The Oracle/Sun merger is old news, even the approval of it is old news. All the same, I am a bit surprised by how little people fought against it. Look, if it was Microsoft buying Sun, there would be picketing outside the SEC by a zillion people begging for the deal to be halted, on the basis of monopoly. But somehow the protests seemed rather muted. In any event, it is now a done deal, so let’s look at the results.
With the acquisition of Sun, Oracle has just made an end run around IBM to become the big Java shop out there. The big difference is, Oracle hasn’t capitalized well on Java so far. All of their Java related offerings fall under “also ran”, “never was”, and “wannabe”. In fact, the same could be said for just about everything else that Oracle makes, other than their core database product. They are a lot like Sun, in that regard. Other than Java, has Sun been a market leader in anything for the last ten or so years? Nope. That’s why they were going under. Oracle stays in business by extracting gigantic license fees from their mostly unwilling victims… I mean… customers. Given the choice, which do you prefer? Oracle, or Microsoft SQL Server, MySQL, or PostgreSQL? Probably not Oracle. Would you rather deal with Solaris or Linux, a BSD, or Windows? Probably not Solaris. Which makes more sense, using “real” Apache or IIS, or Oracle’s hacked up version which is always ages behind? And so on.
Another thing the two companies have in common in the utter ugliness of their products, in terms of living with them. The only installer worse than Solaris’ is the Oracle installer. You know, the installer that for years puts the wrong permissions on the files it installs under Windows, and makes you wrestle with a million Java errors just to get the install going. I have never met someone who actually said, “I like Oracle”. Every single person I spoke to despises it. The only positive thing people have to say about it, is that it is so hard to use that they can justify charging $250/hour as an Oracle consultant. The situation is about the same for Solaris, except few people will be a consultant for a whole OS; instead, Solaris admins get paid such a premium that no one wants Solaris in their server room.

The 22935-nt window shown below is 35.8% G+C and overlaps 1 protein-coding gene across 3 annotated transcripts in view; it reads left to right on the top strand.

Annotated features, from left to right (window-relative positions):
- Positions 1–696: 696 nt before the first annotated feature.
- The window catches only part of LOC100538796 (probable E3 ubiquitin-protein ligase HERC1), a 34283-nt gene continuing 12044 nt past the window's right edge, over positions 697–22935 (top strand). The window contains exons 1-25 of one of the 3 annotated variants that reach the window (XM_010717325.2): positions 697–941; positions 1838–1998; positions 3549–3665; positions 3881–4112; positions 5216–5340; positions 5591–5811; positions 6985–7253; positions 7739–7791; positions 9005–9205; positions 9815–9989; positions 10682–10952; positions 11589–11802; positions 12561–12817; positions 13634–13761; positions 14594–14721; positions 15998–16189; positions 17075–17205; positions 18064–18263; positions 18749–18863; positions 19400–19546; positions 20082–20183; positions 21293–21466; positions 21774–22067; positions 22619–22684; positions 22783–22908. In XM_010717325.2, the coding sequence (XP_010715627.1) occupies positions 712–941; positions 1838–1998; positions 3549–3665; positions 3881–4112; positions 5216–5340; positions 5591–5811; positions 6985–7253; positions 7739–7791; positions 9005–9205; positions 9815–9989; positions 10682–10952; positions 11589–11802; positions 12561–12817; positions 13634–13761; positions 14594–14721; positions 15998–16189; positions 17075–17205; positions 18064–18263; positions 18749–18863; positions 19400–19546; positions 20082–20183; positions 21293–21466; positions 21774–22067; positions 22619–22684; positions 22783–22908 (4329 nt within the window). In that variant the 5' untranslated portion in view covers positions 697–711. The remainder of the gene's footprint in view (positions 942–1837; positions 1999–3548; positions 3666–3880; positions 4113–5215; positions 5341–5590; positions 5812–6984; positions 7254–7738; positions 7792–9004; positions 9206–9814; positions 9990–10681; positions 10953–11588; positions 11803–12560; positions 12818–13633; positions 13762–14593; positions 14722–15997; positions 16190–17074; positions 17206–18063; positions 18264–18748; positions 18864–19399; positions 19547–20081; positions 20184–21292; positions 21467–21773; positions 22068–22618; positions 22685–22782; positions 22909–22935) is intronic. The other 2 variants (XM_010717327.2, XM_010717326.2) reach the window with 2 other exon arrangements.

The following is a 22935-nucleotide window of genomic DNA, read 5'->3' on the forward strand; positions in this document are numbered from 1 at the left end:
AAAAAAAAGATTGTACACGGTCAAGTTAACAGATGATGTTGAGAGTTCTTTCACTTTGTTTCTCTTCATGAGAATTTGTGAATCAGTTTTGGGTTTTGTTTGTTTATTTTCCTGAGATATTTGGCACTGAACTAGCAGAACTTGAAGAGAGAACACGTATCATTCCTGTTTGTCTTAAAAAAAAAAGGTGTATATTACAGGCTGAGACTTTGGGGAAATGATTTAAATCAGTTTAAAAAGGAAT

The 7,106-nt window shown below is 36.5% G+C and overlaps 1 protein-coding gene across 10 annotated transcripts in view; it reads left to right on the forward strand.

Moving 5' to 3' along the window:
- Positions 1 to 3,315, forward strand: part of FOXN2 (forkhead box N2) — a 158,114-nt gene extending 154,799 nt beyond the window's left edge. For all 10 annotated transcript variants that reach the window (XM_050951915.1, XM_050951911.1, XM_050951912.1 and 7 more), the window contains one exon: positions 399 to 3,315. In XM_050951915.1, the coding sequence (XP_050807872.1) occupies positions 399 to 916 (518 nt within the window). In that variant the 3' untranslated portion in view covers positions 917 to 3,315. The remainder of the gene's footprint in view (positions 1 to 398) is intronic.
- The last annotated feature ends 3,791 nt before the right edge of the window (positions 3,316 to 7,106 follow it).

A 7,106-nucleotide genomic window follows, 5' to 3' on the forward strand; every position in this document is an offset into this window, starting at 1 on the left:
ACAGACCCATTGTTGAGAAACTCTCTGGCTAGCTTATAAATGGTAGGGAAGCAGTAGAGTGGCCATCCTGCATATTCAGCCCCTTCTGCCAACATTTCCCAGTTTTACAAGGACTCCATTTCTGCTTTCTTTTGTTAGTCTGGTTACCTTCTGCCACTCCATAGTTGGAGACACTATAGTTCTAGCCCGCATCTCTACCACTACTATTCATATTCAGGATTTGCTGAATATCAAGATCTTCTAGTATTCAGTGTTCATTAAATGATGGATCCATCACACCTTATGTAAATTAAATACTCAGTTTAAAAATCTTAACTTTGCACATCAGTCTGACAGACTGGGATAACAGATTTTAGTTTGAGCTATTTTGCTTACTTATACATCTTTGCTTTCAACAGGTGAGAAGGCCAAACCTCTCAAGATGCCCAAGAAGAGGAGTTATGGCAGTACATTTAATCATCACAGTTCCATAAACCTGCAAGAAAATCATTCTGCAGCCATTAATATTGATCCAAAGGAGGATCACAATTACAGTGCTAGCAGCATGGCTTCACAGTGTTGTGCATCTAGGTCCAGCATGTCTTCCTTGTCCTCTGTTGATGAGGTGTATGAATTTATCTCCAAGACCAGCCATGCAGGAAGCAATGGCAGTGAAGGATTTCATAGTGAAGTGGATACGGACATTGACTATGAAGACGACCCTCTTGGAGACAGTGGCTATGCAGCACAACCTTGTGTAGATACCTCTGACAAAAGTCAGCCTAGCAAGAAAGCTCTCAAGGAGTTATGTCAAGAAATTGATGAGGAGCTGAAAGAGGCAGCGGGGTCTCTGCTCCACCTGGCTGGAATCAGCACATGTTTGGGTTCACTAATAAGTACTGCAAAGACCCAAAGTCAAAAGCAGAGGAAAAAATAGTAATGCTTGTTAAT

So what we have here is the merger of two really ugly parents who have some good looking kids with behavioral problems (I’m thinking of a mix of The Brady Bunch and House of 1000 Corpses).
And then there is the MySQL end of things. Oracle just went from being one of three major DB players to two of three. That’s pretty scary, and almost makes me want to buy a SQL Server license just to keep things fair. All joking aside, it says a lot about MySQL that folks are considering it just as big of a prize, if not bigger than Java. The fact is, Sun messed up with Java pretty bad. When they kept the development close to themselves, they did the usual “Sun’s magic touch” where they created a marvel of technical wizardry that met no one’s needs in reality. Somehow, Java survived long enough for folks like Spring and Apache to bring enough inovation to the table to make Java an attractive platform, despite all of its problems. Meanwhile, Microsoft, the 80,000 lb. gorilla, has been able to do enough interesting things with .NET that there is relatively little third-party open source for .NET because there just is not enough necessity to birth any invention. Luckily for Oracle, Sun didn’t have MySQL long enough to wreck it.
All the same, one has to wonder what will happen to MySQL with the awful combination of Sun and Oracle’s collective ineptitude when it comes to customer satisfaction. I would not be surprised to see a fork of MySQL at some point, but at the same time, you have to realize that very few people work on MySQL for fun or in the spirit of open source, relative to the number of developers working on it. It’s just one of those projects where people are paid to work on it, because everyone hopes to exploit it somehow. Hopefully, enough people will consider MySQL to be a critical piece of infrastructure (and it is, despite all of its flaws) that they’ll manage to keep Oracle from trashing it or reserving all of the important features for paying customers.